Fews et al, 1999b

NRPB 1997

Risk assessment based on increased skin exposure to radon decay products and other agents via 50 Hz oscillation of aerosols.

 

14 cases

Lung cancer

McDowall, 1986

Katsouyanni & Pershagen, 1997

Risk assessment based on increased exposure to air pollution via corona ion effects.

 

250 – 400 cases

Other illnesses associated with air pollution

Seaton et al, 1995

Risk assessment based on increased exposure to air pollution via corona ion effects.

 

2,000 - 3,000 cases

Suicide and Depression

Reichmanis et al, 1979

Perry et al, 1981

Perry et al, 1989

Poole et al, 1993

Savitz et al, 1994

Verkasalo et al, 1997

Beale et al, 1997

van Wijngaarden et al,

Considered biologically plausible via magnetic field exposure. Apparent low threshold ~ 0.1 µT.

40% increase in suicide in West Midlands; small increase in general depressive illnesses; 2 to 3-fold increase in severe depression and a 2 to 3.6-fold increase in suicide among electric utility workers.

 

(i) Suicide:

60 cases

 

(ii) Depression:

Up to 9,000 cases of mild depression

Key References

Childhood leukemia and magnetic fields

1. Ahlbom A, Day N, Feychting M, Roman E, Skinner J, Dockerty J, McBride M, Michaelis J, Olsen J H, Tynes T and Verkasalo P K, 2000. A pooled analysis of magnetic fields and childhood leukemia, British Journal of Cancer 83(5), 692-698.

2. Greenland S, Sheppard A R, Kaune W T, Poole C and Kelsh M A, 2000. A pooled analysis of magnetic fields, wire codes and childhood leukemia Epidemiology, 11, 624-634.

3. Microwave News, Vol. XX, No. 5, September/October 2000, ISSN 0275-6595, PO Box 1799, Grand Central Station, New York, NY 10163.

4. UK Childhood Cancer Study Investigators (UKCCS), 1999. Exposure to power-frequency magnetic fields and the risk of childhood cancer. Lancet, 354, 1925-31.

Childhood leukemia, air pollution and parental exposure

1. Nordlinder R and Järvholm B, 1997. Environmental exposure to gasoline and leukemia in children and young adults – an ecological study. International Archives of Occupational and Environmental Health 70, 57-60.

2. Pearson R L, Wachtel H and Ebi K L, 2000. Distance-weighted traffic density in proximity to a home is a risk factor for leukemia and other childhood cancers. Journal of the Air and Waste Management Association, 50, 175-180.

3. Savitz D A and Feingold L, 1989, Association of childhood cancer with residential traffic density. Scandinavian Journal of Work and Environmental Health, 15, 360-363.

4. Savitz D A and Chen J, 1990. Parental Occupation and Childhood Cancer: Review of Epidemiologic Studies. Environmental Health Perspectives, 88, 325-337.

5. Shu X O, Stewart P, Wen W-Q, Han D, Potter J D, Buckley J D, Heineman E and Robison L L, 1999. Parental occupational exposure to hydrocarbons and risk of acute lymphocytic leukemia in offspring. Cancer Epidemiology, Biomarkers & Prevention, 8, 783-791.

Skin cancer

1. Fews A P, Henshaw D L, Keitch P A, Close J J and Wilding R J, 1999b. Increased exposure to pollutant aerosols under high voltage power lines. International Journal of Radiation Biology, 75(12), 1505-1521.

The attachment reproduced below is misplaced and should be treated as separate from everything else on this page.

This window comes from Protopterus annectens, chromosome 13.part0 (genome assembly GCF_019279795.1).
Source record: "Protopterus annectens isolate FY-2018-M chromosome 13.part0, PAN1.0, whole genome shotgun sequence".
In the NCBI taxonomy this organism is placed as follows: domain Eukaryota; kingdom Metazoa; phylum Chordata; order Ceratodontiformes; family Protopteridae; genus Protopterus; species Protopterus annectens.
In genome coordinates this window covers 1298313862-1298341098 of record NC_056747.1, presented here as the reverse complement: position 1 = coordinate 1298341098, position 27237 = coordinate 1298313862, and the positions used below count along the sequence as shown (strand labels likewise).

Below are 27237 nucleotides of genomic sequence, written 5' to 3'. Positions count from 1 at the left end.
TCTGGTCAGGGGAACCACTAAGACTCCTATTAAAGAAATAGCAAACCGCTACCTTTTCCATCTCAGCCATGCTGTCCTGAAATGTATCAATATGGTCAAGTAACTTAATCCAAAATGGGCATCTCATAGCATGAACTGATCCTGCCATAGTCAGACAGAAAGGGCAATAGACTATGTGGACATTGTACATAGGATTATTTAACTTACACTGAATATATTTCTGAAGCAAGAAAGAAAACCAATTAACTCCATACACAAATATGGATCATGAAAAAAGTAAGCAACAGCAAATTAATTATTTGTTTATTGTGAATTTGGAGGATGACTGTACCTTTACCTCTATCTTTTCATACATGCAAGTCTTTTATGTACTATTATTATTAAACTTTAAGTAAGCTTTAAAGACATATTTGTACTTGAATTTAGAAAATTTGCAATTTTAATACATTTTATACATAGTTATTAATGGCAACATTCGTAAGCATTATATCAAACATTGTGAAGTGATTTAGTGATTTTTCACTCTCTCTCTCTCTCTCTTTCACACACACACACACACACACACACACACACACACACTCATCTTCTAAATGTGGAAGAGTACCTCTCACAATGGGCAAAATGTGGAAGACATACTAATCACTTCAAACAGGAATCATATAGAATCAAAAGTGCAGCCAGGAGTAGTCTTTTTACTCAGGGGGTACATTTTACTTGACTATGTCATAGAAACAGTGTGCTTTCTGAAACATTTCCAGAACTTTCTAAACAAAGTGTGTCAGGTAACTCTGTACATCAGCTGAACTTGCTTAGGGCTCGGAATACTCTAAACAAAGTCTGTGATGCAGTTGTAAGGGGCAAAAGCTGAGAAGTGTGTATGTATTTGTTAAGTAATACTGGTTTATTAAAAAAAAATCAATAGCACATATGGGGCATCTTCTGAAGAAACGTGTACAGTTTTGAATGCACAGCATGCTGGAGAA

2. Assessment of Skin Doses. Documents of the NRPB, Volume 8, No. 3, 1997. Chilton, Didcot, Oxon, OX11 0RQ.

3. Preece A W, Iwi G R and Etherington D J, 1996. Radon, skin cancer and interaction with power lines. US Department of Energy Contractors. Review Meeting, San Antonio, Texas, 17-21.

Increased exposure to air pollution near power lines

1. Carter P J and Johnson G B, 1988. Space charge measurements downwind from a monopolar 500 kV HVDC Test Line, IEEE Transactions on Power Delivery, 3, 2056-2063.

2. Erren T C, 1996. Re: Association between exposure to pulsed electromagnetic fields and cancer in electric utility workers in Quebec, Canada, and France. Am J Epidemiol, 143: 841.

3. Fews A P, Henshaw D L, Wilding R J and Keitch P A, 1999a. Corona ions from power lines and increased exposure to pollutant aerosols. International Journal of Radiation Biology, 75(12), 1523-1531.

4. Fews A P, Henshaw D L, Keitch P A, Close J J and Wilding R J, 1999b. Increased exposure to pollutant aerosols under high voltage power lines. International Journal of Radiation Biology, 75(12), 1505-1521.

5. Fews A P, Wilding R J, Holden N K, Keitch P A and Henshaw D L. Lung cancer risk estimate in people living near high voltage power lines. Presented at the 23rd Annual Bioelectromagnetics Meeting, June 10-14, 2001, St Paul, Minnesota.

6. McDowall M E, 1986. Mortality of persons resident in the vicinity of electricity transmission facilities. British Journal of Cancer, 53: 271-279.

Air pollution

1. Allen J O, Dookeran N M, Smith K A, Sarofim A F, Taghizadeh K and Lafleur A L, 1996. Measurement of polycyclic aromatic hydrocarbons with size-segregated atmospheric aerosols in Massachusetts. Environmental Science Technology, 30, 1023-1031.

2. Cohen B S, Xiong J Q, Fang Ching-Ping and Li W, 1998. Deposition of charged particles on lung airways. Health Physics, 74(5), 554-560.

3. Harrison, R M, Smith J T and Luhana L, 1996. Source apportionment of atmospheric polycyclic aromatic hydrocarbons collected from an urban location in Birmingham, UK. Environmental Science Technology, 30, 825-832.

4. Katsouyanni K and Pershagen G, 1997. Ambient Air Pollution Exposure and Cancer. Cancer Causes and Control, 8, 284-291.

5. Seaton A, MacNee W, Donaldson K and Godden D, 1995. Particulate air pollution and acute health effects. The Lancet, 345, 176-78.

6. Venkataraman C and Raymond J, 1998. Estimating the lung deposition of particulate polycyclic aromatic hydrocarbons associated with multimodal urban aerosols. Inhalation Toxicology, 10, 183-204.

7. Venkataraman C, Thomas S and Kulkarni P, 1999. Size distribution of polycyclic aromatic hydrocarbons – gas/particle partitioning to urban aerosols. Journal of Aerosol Science, 30, 759-770.

Depression & Suicide

1. Beale I L, Pearce N E, Conroy D M, Henning M A and Murrell K A, 1997. Psychological effects of chronic exposure to 50 Hz magnetic fields in humans living near extra-high-voltage transmission lines. Bioelectromagnetics, 18, 584-594.